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The Ethics of Data Privacy

The Ethics of Data Privacy, Jeroen Seynhaeve

Technology, and in particular information and communication technology (ICT), often relies on sensitive data about people to deliver the results we want from them.

There is nothing inherently wrong with this: our social, scientific, political and economic institutions and progress rely on this data, and would be seriously hampered if all data about people were considered private.

  • Available soon
  • Format Digital download (PDF)
  • Pages 130
  • Size A5
  • Copyright 2022 Jeroen A. Seynhaeve

However, recent data-driven technologies challenge our ethical notions of privacy in unprecedented ways. Rapid technological advancements have led to a whole new relationship between people and ICT, and between ICT and privacy. As it turns out, access to vast amounts of personal data unlocks unprecedented possibilities. This has led to a plethora of new technologies that process all kinds of data about people, up to a point where our established ethical notions of privacy struggle to keep up with technological advancements.

This calls for a new approach to data privacy, and a recalibration of our relationship to technology – in particular the role (data) privacy plays in this relationship. But before we can come up with new ways to manage privacy in relation to technology, we must first get clarity on what data privacy is, and why it deserves protection.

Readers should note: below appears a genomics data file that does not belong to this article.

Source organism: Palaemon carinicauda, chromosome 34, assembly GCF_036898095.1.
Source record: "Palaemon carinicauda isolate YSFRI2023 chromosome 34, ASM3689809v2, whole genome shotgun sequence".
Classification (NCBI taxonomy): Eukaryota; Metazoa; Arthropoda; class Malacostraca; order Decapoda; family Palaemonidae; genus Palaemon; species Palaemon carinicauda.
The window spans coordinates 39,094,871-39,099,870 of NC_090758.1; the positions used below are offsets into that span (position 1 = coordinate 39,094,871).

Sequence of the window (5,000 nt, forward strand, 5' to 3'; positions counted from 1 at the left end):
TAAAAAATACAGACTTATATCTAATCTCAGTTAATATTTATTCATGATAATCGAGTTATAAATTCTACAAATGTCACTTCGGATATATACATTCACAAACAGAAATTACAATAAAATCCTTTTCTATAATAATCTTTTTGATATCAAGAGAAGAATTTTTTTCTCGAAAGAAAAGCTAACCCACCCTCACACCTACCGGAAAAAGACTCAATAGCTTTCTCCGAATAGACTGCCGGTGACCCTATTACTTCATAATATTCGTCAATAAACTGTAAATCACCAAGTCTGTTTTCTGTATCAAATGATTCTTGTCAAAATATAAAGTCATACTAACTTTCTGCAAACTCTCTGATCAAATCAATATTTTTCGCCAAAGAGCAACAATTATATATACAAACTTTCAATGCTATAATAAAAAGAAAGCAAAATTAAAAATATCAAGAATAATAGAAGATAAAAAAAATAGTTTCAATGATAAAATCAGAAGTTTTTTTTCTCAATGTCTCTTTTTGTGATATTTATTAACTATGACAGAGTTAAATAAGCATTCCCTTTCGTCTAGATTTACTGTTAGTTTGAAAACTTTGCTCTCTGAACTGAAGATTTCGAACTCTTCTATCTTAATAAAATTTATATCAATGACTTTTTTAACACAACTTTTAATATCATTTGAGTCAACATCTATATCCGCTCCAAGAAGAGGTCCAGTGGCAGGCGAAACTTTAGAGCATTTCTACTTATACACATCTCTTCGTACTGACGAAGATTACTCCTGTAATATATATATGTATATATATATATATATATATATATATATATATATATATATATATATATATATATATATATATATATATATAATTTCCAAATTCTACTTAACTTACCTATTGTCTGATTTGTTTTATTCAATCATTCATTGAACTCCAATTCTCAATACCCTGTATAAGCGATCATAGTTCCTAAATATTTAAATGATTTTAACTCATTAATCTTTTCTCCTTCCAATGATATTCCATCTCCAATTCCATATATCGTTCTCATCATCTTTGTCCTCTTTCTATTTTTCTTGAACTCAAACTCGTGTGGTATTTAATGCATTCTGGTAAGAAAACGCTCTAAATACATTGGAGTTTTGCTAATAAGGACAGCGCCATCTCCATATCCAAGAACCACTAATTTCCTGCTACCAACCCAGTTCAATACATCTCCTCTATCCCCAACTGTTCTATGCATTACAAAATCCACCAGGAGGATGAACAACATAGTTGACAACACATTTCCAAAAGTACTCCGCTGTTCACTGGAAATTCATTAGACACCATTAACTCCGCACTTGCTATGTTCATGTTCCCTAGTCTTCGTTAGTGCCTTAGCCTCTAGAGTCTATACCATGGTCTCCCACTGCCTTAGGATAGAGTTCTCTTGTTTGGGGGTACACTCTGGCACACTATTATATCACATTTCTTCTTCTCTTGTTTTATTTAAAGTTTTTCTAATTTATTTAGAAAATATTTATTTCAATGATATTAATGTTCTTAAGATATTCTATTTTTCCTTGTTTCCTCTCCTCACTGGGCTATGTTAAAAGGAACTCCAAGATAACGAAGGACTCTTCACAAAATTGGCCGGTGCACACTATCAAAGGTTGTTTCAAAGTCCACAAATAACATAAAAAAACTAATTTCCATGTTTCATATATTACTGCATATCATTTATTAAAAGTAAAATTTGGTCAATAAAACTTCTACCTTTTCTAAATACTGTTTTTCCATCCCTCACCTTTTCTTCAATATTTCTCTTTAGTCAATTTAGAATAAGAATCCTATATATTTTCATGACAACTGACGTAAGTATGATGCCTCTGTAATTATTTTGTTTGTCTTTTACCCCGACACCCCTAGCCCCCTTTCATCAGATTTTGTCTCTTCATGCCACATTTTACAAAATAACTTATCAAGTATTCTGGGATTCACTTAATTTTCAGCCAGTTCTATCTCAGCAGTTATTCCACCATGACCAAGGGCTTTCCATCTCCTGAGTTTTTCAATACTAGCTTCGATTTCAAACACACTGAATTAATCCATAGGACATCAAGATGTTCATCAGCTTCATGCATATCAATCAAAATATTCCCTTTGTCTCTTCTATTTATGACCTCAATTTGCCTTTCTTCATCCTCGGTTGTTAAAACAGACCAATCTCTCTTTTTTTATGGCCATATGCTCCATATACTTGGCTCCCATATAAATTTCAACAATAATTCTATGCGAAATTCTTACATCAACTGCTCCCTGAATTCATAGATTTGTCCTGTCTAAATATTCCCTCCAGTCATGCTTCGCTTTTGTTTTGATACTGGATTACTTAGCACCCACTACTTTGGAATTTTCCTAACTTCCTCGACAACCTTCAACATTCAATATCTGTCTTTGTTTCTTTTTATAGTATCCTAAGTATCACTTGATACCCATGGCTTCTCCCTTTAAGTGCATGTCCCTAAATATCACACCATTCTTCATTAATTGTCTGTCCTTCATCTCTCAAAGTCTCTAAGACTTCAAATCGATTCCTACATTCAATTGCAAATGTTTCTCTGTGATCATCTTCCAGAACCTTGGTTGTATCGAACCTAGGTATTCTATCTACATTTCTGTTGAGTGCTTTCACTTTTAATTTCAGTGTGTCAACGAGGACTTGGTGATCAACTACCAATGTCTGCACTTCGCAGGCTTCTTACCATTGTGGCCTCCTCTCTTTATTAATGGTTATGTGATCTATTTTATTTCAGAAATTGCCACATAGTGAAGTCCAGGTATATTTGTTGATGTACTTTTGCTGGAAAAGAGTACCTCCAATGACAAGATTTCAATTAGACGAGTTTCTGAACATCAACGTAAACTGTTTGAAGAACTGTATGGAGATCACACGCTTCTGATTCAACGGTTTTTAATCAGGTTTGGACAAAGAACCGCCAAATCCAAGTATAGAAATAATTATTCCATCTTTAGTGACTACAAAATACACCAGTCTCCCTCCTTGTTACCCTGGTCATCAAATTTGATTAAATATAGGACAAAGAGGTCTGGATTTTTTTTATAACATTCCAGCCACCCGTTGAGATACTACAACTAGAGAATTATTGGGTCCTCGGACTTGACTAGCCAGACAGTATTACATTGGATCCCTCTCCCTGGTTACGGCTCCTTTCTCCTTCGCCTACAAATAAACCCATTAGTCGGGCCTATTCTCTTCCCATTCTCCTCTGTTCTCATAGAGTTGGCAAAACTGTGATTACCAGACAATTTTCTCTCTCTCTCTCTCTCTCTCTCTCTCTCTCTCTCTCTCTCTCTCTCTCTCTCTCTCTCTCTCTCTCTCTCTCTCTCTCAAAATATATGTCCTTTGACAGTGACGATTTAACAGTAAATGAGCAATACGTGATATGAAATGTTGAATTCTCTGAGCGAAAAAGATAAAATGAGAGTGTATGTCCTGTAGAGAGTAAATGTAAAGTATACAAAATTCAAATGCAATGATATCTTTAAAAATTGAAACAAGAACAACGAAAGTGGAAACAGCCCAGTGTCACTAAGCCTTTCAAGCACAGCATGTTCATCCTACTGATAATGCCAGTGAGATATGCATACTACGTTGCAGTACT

This is why this book starts with an overview of the current landscape of data privacy ethics, its different concepts and controversies, and an argument for why this landscape is unprecedented. Chapters Two and Three juxtapose two different moral arguments for data privacy, and conclude with a proposal for managing data privacy dilemmas.

The first argument – for a harm-based approach to data privacy – claims that data privacy is justified in as far as it protects us against harm. I disagree with this claim, and argue that this approach is undermined by unreliable concepts and predictions of harm – especially in a rapidly changing technological context.

The second argument, which I defend, proposes a value-based approach, claiming that data privacy deserves protection in as far as it constitutes a unique and necessary context for the protection of a fundamental liberal value: the principle of respect for each and every person. The method I propose for managing data privacy is derived from this second argument: rather than trying to predict and manage harms we hardly understand, we need to define clear ethical boundaries for the processing of personal data. How? By deliberating moral values we wish to uphold in relation to other interests and practical concerns. The real question is: how do we envision a good life in a world largely defined by technology – now, and in our technosocial future.

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